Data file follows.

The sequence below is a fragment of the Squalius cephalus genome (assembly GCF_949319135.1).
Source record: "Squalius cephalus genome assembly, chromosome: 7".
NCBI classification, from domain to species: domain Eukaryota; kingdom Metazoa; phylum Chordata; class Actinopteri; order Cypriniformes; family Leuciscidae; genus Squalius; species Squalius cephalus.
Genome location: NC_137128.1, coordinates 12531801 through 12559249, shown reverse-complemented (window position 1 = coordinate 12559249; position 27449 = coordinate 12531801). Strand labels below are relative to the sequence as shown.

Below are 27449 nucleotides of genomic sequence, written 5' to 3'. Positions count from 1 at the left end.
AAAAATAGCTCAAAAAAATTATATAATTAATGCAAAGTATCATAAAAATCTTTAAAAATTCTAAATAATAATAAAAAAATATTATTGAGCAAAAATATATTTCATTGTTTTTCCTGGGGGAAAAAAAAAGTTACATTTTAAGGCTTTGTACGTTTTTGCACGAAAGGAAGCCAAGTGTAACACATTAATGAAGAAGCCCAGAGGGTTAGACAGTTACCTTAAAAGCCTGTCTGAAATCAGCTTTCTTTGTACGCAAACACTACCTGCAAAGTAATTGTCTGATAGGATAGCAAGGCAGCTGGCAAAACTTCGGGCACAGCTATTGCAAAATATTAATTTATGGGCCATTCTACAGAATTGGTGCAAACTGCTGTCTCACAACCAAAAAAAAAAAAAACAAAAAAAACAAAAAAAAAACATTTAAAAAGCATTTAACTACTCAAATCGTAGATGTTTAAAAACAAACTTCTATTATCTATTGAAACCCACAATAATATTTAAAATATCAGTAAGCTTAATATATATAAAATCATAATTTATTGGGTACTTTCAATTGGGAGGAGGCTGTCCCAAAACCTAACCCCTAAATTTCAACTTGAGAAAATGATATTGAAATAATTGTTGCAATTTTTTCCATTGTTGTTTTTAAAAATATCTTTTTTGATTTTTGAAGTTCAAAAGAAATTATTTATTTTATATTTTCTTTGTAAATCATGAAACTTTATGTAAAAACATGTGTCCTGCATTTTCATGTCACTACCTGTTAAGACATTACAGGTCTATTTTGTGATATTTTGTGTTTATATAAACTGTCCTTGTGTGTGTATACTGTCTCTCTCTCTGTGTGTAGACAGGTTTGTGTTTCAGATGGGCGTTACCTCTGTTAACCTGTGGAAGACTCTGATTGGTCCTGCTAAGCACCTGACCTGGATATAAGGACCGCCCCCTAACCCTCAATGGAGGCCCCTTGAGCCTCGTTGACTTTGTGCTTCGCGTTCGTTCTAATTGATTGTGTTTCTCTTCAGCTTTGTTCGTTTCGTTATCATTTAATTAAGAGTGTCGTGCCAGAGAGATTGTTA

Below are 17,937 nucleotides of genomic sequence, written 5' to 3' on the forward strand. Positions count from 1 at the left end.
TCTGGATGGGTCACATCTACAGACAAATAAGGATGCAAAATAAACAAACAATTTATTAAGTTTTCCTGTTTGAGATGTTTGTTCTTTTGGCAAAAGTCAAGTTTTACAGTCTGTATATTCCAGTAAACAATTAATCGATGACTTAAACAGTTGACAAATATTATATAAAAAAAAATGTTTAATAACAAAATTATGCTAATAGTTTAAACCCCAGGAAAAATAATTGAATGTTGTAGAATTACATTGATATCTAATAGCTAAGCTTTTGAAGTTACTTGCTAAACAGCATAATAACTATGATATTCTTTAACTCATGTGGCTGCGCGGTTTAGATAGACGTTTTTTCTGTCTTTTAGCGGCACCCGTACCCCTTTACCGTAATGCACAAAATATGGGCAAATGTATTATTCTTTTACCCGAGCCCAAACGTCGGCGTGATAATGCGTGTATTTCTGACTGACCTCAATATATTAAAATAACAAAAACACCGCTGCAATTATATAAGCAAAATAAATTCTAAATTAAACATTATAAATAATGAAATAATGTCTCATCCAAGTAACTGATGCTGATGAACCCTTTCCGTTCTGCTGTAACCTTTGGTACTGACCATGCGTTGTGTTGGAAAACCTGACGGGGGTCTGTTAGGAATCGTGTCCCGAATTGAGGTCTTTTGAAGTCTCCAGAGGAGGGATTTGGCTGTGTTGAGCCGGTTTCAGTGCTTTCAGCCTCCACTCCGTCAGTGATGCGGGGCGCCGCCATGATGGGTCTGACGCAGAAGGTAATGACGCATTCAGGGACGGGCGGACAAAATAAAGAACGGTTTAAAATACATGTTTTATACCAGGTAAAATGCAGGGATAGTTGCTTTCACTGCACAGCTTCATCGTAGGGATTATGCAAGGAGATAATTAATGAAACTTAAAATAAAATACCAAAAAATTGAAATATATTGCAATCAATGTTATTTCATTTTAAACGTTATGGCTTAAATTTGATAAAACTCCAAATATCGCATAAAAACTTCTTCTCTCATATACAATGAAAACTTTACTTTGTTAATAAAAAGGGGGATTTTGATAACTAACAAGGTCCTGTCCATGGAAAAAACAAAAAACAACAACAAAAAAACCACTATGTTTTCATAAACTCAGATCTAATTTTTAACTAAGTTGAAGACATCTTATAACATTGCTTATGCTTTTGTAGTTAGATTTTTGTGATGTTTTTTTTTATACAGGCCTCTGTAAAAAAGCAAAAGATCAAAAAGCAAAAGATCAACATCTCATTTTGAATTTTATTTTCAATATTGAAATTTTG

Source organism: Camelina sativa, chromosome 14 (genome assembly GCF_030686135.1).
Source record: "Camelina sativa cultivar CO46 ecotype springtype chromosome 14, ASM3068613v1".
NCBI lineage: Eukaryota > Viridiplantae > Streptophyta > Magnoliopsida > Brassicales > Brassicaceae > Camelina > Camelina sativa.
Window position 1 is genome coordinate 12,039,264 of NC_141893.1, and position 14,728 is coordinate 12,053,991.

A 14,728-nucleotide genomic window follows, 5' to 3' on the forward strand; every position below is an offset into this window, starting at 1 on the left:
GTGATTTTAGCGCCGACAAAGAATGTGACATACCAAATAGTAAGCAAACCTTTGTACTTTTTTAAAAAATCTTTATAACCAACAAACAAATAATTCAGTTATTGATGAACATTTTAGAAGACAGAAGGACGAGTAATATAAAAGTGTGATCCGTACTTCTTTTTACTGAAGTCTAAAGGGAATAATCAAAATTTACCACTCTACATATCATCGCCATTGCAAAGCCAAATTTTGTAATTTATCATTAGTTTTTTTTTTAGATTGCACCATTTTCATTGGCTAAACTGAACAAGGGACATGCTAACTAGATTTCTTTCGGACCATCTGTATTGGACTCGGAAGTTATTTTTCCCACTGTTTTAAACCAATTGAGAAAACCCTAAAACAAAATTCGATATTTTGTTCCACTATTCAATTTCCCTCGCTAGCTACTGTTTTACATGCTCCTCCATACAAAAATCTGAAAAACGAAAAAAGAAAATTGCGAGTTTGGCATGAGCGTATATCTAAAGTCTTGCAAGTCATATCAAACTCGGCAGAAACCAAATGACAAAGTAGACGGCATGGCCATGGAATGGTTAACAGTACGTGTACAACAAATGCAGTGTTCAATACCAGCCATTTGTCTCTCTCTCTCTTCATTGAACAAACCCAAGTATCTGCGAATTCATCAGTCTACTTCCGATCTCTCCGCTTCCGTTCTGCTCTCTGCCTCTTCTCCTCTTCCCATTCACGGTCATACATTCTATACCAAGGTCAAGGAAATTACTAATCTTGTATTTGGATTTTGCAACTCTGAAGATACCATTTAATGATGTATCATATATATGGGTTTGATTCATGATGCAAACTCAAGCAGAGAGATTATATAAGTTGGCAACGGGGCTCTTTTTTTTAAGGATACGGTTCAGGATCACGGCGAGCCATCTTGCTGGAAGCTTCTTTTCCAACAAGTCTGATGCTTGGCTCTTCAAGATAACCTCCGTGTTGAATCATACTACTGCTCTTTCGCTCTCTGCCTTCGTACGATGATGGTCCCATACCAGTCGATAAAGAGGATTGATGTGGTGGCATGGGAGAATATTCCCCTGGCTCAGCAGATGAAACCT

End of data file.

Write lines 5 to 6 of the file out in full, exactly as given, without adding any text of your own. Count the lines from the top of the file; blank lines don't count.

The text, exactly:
Below are 27449 nucleotides of genomic sequence, written 5' to 3'. Positions count from 1 at the left end.
AAAAATAGCTCAAAAAAATTATATAATTAATGCAAAGTATCATAAAAATCTTTAAAAATTCTAAATAATAATAAAAAAATATTATTGAGCAAAAATATATTTCATTGTTTTTCCTGGGGGAAAAAAAAAGTTACATTTTAAGGCTTTGTACGTTTTTGCACGAAAGGAAGCCAAGTGTAACACATTAATGAAGAAGCCCAGAGGGTTAGACAGTTACCTTAAAAGCCTGTCTGAAATCAGCTTTCTTTGTACGCAAACACTACCTGCAAAGTAATTGTCTGATAGGATAGCAAGGCAGCTGGCAAAACTTCGGGCACAGCTATTGCAAAATATTAATTTATGGGCCATTCTACAGAATTGGTGCAAACTGCTGTCTCACAACCAAAAAAAAAAAAAACAAAAAAAACAAAAAAAAAACATTTAAAAAGCATTTAACTACTCAAATCGTAGATGTTTAAAAACAAACTTCTATTATCTATTGAAACCCACAATAATATTTAAAATATCAGTAAGCTTAATATATATAAAATCATAATTTATTGGGTACTTTCAATTGGGAGGAGGCTGTCCCAAAACCTAACCCCTAAATTTCAACTTGAGAAAATGATATTGAAATAATTGTTGCAATTTTTTCCATTGTTGTTTTTAAAAATATCTTTTTTGATTTTTGAAGTTCAAAAGAAATTATTTATTTTATATTTTCTTTGTAAATCATGAAACTTTATGTAAAAACATGTGTCCTGCATTTTCATGTCACTACCTGTTAAGACATTACAGGTCTATTTTGTGATATTTTGTGTTTATATAAACTGTCCTTGTGTGTGTATACTGTCTCTCTCTCTGTGTGTAGACAGGTTTGTGTTTCAGATGGGCGTTACCTCTGTTAACCTGTGGAAGACTCTGATTGGTCCTGCTAAGCACCTGACCTGGATATAAGGACCGCCCCCTAACCCTCAATGGAGGCCCCTTGAGCCTCGTTGACTTTGTGCTTCGCGTTCGTTCTAATTGATTGTGTTTCTCTTCAGCTTTGTTCGTTTCGTTATCATTTAATTAAGAGTGTCGTGCCAGAGAGATTGTTA